a sensor unit configured to generate a signal representative of detected electromagnetic radiation that has been transmitted into blood perfused tissue; and an oximeter unit configured to determine percent saturation of hemoglobin data based on the signal and configured to classify the percent saturation of hemoglobin data as being normal or pathological according to a kernel based classifier, wherein the kernel based classifier is trained using sample data that has been classified by a human expert and statistically analyzed. 24. The apparatus of 25. The apparatus of 26. The apparatus of 27. The apparatus of 28. The apparatus of 29. The apparatus of 30. The method of 31. The method of 32. The method of 33. The method of Descripción 1. Field of the Invention The present invention relates generally to medical devices and, more particularly, to sensors used for detecting physiological parameters of a patient. 2. Description of the Related Art This section is intended to introduce the reader to various aspects of art that may be related to various aspects of the present invention, which are described and/or claimed below. This discussion is believed to be helpful in providing the reader with background information to facilitate a better understanding of the various aspects of the present invention. Accordingly, it should be understood that these statements are to be read in this light, and not as admissions of prior art. In the field of medicine, doctors often desire to monitor certain physiological characteristics of their patients. Accordingly, a wide variety of devices have been developed for monitoring many such characteristics of a patient. Such devices provide doctors and other healthcare personnel with the information they need to provide the best possible healthcare for their patients. As a result, such monitoring devices have become an indispensable part of modern medicine. One technique for monitoring certain physiological characteristics of a patient is commonly referred to as pulse oximetry, and the devices built based upon pulse oximetry techniques are commonly referred to as pulse oximeters. Pulse oximetry may be used to measure various blood flow characteristics such as the blood oxygen saturation of hemoglobin in arterial blood, the volume of individual blood pulsations supplying the tissue and/or the rate of blood pulsations corresponding to each heartbeat of a patient. In fact, the “pulse” in pulse oximetry refers to the time varying amount of arterial blood in the tissue during each cardiac cycle. Pulse oximeters typically utilize a noninvasive sensor that transmits electromagnetic radiation, such as light, through a patient's tissue and that photoelectrically detects the absorption and scattering of the transmitted light in such tissue. One or more of the above physiological characteristics may then be calculated based upon the amount of light absorbed and scattered. More specifically, the light passed through the tissue is typically selected to be of one or more wavelengths that may be absorbed and scattered by the blood in an amount correlative to the amount of the blood constituent present in the tissue. The measured amount of light absorbed and scattered may then be used to estimate the amount of blood constituent in the tissue using various algorithms. Certain aspects commensurate in scope with the originally claimed invention are set forth below. It should be understood that these aspects are presented merely to provide the reader with a brief summary of certain forms the invention might take and that these aspects are not intended to limit the scope of the invention. Indeed, the invention may encompass a variety of aspects that may not be set forth below. In accordance with one aspect of the present invention, a method of manufacturing a pulse oximeter configured to classify patient data is disclosed. The method includes collecting a set of sample data and classifying the sample data as either pathological or normal using human expertise. The method also includes generating statistics representative of the sample data. A linear discriminator is composed having a non-linear transform that accepts as input the statistics resulting from the statistical analysis and a pulse oximeter is programmed to compute the linear discriminator using a kernel function. In accordance with another aspect of the present invention, a method for detecting a pathological condition is provided. The method includes obtaining percent oxygen saturation data from a patient using a pulse oximeter and classifying the percent oxygen saturation data using a kernel based classifier programmed into the pulse oximeter. The kernel based classifier is trained on sample data categorized by a trained expert. The kernel based classifier is configured to categorize the percent oxygen saturation data as indicating a normal state or a pathological state. In accordance with yet another aspect of the present invention an oximeter system configured to detect a pathological condition is provided. The oximeter system includes a sensor unit configured to generate a signal representative of detected electromagnetic radiation that has been transmitted into blood perfused tissue. Additionally, the oximeter system includes an oximeter unit configured to determine percent saturation of hemoglobin data based on the signal. The oximeter unit is configured to classify the percent saturation of hemoglobin data as being normal or pathological according to a kernel based classifier. The kernel based classifier is trained using sample data that has been classified by a human expert and statistically analyzed. Certain exemplary embodiments are described in the following detailed description and in reference to the drawings, in which: One or more specific embodiments of the present invention will be described below. In an effort to provide a concise description of these embodiments, not all features of an actual implementation are described in the specification. It should be appreciated that in the development of any such actual implementation, as in any engineering or design project, numerous implementation-specific decisions must be made to achieve the developers' specific goals, such as compliance with system-related and business-related constraints, which may vary from one implementation to another. Moreover, it should be appreciated that such a development effort might be complex and time consuming, but would nevertheless be a routine undertaking of design, fabrication, and manufacture for those of ordinary skill having the benefit of this disclosure. Pulse oximetry systems may be configured to display traces of the percent oxygen saturation of hemoglobin. By simply looking at the saturation traces, a trained expert, such as a physician, can quickly identify whether a patient is suffering from a pathological condition. For example, a trained physician may notice trends in the saturation traces indicative of respiratory distress caused by an apneaic event. However, while such an apneaic event may be obvious to a trained physician observing saturation traces, a trained physician is not always available to identify the saturation trace trends that may be indicative of a pathological condition. Accordingly, a support vector machine (SVM) implementing a kernel to classify multidimensional points of data to detect pathological conditions is disclosed. Specifically, the kernel-based classifier scheme is disclosed to detect pathological conditions, such as airway instability, from the trace of oxygen saturation over time. The SVM may be trained on a set of calibration data which have been adjudged by an expert, such as a trained physician, to belong in one of two categories (e.g., normal and pathological). A statistical evaluation of the classified traces is performed to determine variables that may be used in the kernel. The kernel uses the variables in classifying a current saturation trace and outputs an indication as to whether the trace indicates a normal or pathological condition. The use of the kernel function allows classification to be performed after a nonlinear transform of the data, which is to say that discrete points do not need to be linearly separable. The system and method disclosed, therefore, provides for detection of a pathological condition by an oximetry system implementing the SVM. In the interest of clarity, examples of training a classifier are provided by way of discussion below and illustrated in the figures. Referring to The saturation traces In accordance with an exemplary embodiment of the present invention, a two-dimensional classifying scheme is disclosed. The two-dimensional classifying scheme includes selecting two trace parameters that may be significant in categorizing traces as being indicative of a pathological condition. For example, slope and linearity may be selected if it is determined that they may be indicative of a pathological condition. Alternatively, other statistical parameters may be used that are determined to be indicative of a pathological condition. An infinite impulse response (IIR) least squares regression of saturation to the model S Turning to The graph In the graph Measured saturation traces may be indicated by a single point, such as point Referring to Therefore, in accordance with an alternative exemplary embodiment, a kernel program that weighs statistically significant parameters and automatically categorizes the saturation traces as being indicative of a pathological condition or a normal condition is disclosed. Specifically, a kernel program can be created and trained to indicate pathological conditions, such as airway instability, apnea, and respiratory distress. Indeed, numerous pathological conditions which affect respiration and circulation in a time-varying manner may possibly be detected with this method. For example, applicable conditions may include chronic obstructive pulmonary disease(COPD), onset of pulmonary edema or pulmonary embolism, pulmonary hypertension, endomyocardial fibrosis, chronic rheumatic heart diseases, including valve disorders, and subendocardial infarctions. Depending on incidence and chances of early intervention, many of the conditions which possibly could be detected may not ever be sufficiently tested and trained, rather, received training data which includes saturation traces of patients with numerous worrisome conditions may be obtained, and an alarm may merely indicate “trouble” rather than the presence of a specific pathological condition, such as aortic valve malfunction. Therefore, there are at least two methods to train the classifier. First, the expert may look at the saturation traces and classify them as “the doctor should see this” or “the doctor need not see this.” The SVM may then be trained with kernels to these classifications. The other method of training includes obtaining saturation traces from two populations, one with a pathological condition X, and one without the pathological condition X. The SVM may then be trained accordingly to indicate the presence of this specific pathological condition. As mentioned above, the importance of a particular trend may depend on parameters besides the slope and linearity, such as the mean saturation state, e.g., a strong desaturation event from a mean of A basic framework for support vector machines (SVMs) which determine discriminators used to classify data is set forth below. For a more detailed discussion, reference may be made to two articles by Alex Smola and Bernhard Scholkopf, A set of calibration data (x ^{l}), and the y_{i }are either +1 or −1 to denote, respectively, the presence or absence of some condition or the membership in one of two groups. The calibration data, such as the exemplary set of saturation traces of _{i }is a vector of statistics which have been generated from the saturation traces classified as +1 or −1 by the human expert. As such, the x_{i }are not classified by the experts. The discriminator is a function from ^{l }to the set (−1, +1). The most basic discriminator is the two-valued sign function ^{l}:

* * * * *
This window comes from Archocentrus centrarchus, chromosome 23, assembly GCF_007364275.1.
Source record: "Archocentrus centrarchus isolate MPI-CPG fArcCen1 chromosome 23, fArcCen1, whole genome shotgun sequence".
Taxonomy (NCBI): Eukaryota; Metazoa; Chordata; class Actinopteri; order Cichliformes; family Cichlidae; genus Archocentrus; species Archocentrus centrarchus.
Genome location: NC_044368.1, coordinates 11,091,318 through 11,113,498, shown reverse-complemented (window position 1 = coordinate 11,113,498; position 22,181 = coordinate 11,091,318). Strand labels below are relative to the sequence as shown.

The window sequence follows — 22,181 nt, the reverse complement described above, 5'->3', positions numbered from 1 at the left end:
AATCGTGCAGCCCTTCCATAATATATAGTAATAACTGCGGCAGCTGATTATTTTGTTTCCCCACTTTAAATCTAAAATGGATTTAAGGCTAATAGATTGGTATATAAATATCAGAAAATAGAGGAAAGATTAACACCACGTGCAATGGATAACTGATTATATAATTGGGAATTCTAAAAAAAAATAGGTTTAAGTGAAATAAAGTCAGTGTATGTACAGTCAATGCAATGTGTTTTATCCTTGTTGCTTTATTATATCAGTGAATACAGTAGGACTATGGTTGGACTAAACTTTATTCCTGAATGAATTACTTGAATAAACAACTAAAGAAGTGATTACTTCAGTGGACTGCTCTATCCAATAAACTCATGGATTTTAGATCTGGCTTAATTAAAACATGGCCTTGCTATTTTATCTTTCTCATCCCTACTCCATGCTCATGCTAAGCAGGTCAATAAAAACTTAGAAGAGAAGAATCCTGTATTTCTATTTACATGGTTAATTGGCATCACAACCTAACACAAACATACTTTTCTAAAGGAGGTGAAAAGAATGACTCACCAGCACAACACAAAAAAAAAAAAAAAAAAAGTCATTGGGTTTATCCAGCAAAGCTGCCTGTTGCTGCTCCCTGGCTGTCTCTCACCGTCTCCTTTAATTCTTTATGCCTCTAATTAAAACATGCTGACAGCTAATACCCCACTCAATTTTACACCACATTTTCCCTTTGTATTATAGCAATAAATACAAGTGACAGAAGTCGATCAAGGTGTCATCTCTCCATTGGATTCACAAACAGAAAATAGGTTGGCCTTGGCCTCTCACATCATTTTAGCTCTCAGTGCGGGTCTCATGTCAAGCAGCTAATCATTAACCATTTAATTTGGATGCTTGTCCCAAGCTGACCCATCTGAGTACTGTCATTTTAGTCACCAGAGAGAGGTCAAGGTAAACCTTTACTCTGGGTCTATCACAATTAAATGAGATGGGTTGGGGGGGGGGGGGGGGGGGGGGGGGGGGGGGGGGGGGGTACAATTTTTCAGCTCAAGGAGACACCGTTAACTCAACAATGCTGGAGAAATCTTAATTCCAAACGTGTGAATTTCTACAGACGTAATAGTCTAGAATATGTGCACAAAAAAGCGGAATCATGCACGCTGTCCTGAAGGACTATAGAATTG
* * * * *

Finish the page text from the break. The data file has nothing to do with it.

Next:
A linear discriminator, such as those shown in where w is an l-vector, and b is a scalar. A linear discriminator divides the data into two classes by a hyperplane. All points in a closed halfspace are assigned value 1, while those points in the complement are assigned value −1. A linear discriminator ^{2 }with some calibration data are shown in 50 is a line or hyperplane which accurately classifies the calibration data, unlike the poor discriminator 56 of 52 and 54, each of width ε, in